My... Haven't seen this much enthusiasm on GCC since Stan and EP considered a mud wrestling contest(/sarc.) Lithium titanate is the key to this chemistry - same as AltairNano pioneered years ago. Toshiba's vast scale has brought the cost to mass market level and it is welcome.

Harvey you don't quite grok how human beings work yet. Just because you can make cars all the same (basically) doesn't mean people will want them. Yes there is a vast market for low cost entry level EVs with limited obsolescence. But look at the consumer electronics industry for a clue. The product cycle for new cell phones is 6 months. People want DIFFERENT (aka DIVERSITY.) That's why the Chinese no longer all wear Mao jackets. Who wants to drive the same ole car all the time??

Low cost composites coming out of 3D printers will open a whole new field of innovative design. And with billions of new car buyers - many more automakers will establish brands without the giant overheads needed for ICE. Low cost energy production and storage will put MANY MORE people to work doing stuff they're more likely to want to do. Sounds like a breakthrough. Nice to see positive comments.


Reel$$...yes good effective PR convinced too many that they needed 4-ton vehicles to drive to work. It is a shame to have to admit it. The same people strongly believe that they will soon become $ billionaires. Magic Kingdom fans do not grow up.

Meanwhile, I'm a strong believer in the capacities of future automated multi-layers 3D printers. It could become the mini factories of the future. Many future, much lower cost, batteries and solar cells (and a multitude of other precision parts) could be made (layer by layer) 24/7 with that technology. Of course, larger factories could have a few hundreds/thousand 3D printers but would that really be required. Distributed mini-factories in every town and city may be more cost effective.

Future batteries and solar cells may become a lot cheaper than we think. If so, that would make future BEVs a lot cheaper too.

HarveyD the not too distant future, batteries will be 10 times smaller, cost ten times less per Kwh and will last 5,000+ recharges or about 500,000 miles. Future BEVs will have 2 or 4 high efficiency e-motors electronically controlled to operate at the most efficient point. Those improved e-motors will also last up to 500,000 miles.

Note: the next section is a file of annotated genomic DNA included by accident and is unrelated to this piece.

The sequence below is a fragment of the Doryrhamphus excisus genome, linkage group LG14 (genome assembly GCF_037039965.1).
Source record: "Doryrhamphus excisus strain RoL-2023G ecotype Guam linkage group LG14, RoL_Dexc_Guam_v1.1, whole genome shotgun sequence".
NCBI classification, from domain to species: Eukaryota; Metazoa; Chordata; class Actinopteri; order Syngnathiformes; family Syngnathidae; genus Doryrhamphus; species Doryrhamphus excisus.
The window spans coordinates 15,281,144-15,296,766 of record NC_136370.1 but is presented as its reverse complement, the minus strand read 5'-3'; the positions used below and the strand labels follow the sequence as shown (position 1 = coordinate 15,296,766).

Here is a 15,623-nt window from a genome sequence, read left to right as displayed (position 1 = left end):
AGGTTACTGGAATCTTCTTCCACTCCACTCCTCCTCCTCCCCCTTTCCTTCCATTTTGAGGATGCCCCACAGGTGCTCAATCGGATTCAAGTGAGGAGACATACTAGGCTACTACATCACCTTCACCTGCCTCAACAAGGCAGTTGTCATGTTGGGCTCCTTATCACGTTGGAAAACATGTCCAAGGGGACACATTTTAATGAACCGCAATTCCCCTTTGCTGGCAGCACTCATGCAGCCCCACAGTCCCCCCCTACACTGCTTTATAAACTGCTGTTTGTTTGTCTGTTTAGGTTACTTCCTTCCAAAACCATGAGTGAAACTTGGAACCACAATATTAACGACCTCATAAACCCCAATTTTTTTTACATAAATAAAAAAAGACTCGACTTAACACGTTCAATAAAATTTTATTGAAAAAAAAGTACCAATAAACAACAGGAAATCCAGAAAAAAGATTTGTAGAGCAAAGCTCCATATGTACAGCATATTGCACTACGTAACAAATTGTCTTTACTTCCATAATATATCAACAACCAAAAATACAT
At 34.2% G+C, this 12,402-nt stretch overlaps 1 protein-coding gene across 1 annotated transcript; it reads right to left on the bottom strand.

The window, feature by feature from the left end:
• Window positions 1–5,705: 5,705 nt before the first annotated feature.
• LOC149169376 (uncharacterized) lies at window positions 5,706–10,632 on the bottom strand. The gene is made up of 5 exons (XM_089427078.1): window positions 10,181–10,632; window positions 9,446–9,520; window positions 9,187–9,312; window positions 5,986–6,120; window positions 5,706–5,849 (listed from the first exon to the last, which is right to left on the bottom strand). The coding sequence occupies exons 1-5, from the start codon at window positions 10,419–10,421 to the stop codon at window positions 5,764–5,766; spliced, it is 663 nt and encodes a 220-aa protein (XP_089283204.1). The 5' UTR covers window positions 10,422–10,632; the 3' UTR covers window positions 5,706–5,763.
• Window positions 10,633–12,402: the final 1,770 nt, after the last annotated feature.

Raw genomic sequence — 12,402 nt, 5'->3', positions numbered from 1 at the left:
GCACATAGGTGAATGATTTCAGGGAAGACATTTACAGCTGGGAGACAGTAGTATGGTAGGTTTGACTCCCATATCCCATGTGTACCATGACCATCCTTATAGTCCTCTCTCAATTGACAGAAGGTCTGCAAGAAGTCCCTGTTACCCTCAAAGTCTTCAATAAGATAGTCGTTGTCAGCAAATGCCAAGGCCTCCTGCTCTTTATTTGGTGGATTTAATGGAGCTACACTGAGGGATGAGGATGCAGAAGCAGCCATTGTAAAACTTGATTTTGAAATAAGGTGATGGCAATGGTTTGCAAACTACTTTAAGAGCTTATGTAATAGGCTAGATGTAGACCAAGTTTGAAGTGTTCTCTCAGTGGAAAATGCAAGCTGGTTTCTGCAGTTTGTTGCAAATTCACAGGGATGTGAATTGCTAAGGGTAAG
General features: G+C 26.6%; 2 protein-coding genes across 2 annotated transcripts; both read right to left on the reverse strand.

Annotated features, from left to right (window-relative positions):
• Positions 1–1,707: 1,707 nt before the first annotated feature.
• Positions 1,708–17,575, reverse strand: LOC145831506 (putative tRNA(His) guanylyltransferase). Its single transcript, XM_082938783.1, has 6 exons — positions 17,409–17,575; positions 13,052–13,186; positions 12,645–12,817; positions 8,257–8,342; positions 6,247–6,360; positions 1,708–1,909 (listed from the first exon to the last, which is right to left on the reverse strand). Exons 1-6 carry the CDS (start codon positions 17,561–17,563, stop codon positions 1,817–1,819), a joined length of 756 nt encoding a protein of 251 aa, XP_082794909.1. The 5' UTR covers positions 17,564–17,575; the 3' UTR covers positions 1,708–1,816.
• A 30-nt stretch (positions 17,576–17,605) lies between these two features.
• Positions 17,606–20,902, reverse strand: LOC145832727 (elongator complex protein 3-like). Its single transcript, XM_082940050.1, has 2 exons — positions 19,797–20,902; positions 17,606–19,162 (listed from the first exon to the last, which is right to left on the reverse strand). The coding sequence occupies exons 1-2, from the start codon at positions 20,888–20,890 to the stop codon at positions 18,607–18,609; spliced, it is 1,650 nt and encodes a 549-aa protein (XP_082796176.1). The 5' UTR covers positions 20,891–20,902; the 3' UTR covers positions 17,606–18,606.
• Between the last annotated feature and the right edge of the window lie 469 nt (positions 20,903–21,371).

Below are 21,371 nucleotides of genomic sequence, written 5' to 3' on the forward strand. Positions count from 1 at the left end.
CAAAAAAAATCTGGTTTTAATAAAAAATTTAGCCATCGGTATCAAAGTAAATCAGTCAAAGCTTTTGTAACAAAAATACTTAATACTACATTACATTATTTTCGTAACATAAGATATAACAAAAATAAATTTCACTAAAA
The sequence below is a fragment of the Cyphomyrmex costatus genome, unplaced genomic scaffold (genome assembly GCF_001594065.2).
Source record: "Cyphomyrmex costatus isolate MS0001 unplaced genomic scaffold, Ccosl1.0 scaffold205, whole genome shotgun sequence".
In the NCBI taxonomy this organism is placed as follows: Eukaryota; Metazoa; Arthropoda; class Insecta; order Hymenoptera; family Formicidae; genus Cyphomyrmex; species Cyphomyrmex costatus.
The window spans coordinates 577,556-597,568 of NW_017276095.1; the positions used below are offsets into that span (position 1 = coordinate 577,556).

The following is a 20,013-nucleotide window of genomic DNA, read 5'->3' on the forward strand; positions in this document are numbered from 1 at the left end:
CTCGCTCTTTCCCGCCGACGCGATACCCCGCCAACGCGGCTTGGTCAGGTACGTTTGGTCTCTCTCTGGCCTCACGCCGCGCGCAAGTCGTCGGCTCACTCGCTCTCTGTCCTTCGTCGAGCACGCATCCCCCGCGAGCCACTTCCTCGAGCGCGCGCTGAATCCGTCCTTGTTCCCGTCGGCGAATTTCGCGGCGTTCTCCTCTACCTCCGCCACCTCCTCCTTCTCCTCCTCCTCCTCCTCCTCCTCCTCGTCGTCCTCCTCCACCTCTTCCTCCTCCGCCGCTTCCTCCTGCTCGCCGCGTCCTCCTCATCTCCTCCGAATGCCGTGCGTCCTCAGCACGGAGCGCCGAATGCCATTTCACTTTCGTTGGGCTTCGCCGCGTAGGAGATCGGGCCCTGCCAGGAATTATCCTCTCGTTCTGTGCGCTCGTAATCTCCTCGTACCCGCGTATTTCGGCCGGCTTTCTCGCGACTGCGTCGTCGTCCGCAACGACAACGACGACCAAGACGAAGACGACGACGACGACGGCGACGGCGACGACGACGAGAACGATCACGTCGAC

Somebody will have to find ways to downgrade batteries and e-motors quality to force owners to buy a new BEV every 10 years or so.


In-wheel, ultra light, e-motors may not be used because they would be too easy to change and/or upgrade by the owners. The same may happened to common sense modular plug-in batteries. We can't allow people to select and installed the most suitable wheels and batteries on their BEVs because they may buy their BEVs without wheels/batteries and get lower cost better units elsewhere or buy the cheapest option and upgrade latter.


Since we're getting all futuristic about electrical storage, let's look at what an MIT PhD in material sciences has to say about near limitless alternative energy:

"Any suitably advanced technology is indistinguishable from a Magic [Kingdom]." Arthur C. Clarke

Dave R

@Roger Pham "I think that a PHEV with 30-mi AER and a small ICE, sized to provide "base-load" at its peak efficiency point, would be a better option than a pure BEV."

Congratulations - you've just described the Chevy Volt. :-) Too bad the efficiency in charge sustaining mode is still a good deal lower than the market leading Prius.

Now imagine if GM had used these SCiB batteries instead of LG batteries and were able to ship with a 11-12 kWh pack (The Volt reportedly uses 10.4 kWh of the pack) instead of a 16 kWh with less thermal management... How does the power/energy density compare of the two cells?

I think you'll end up with 2 classes of cars: 70-150 mile EVs and 15-40 mi PHEVs. Lots of L2 charging stations and strategically placed QC stations will allow most driving to be done on electricity.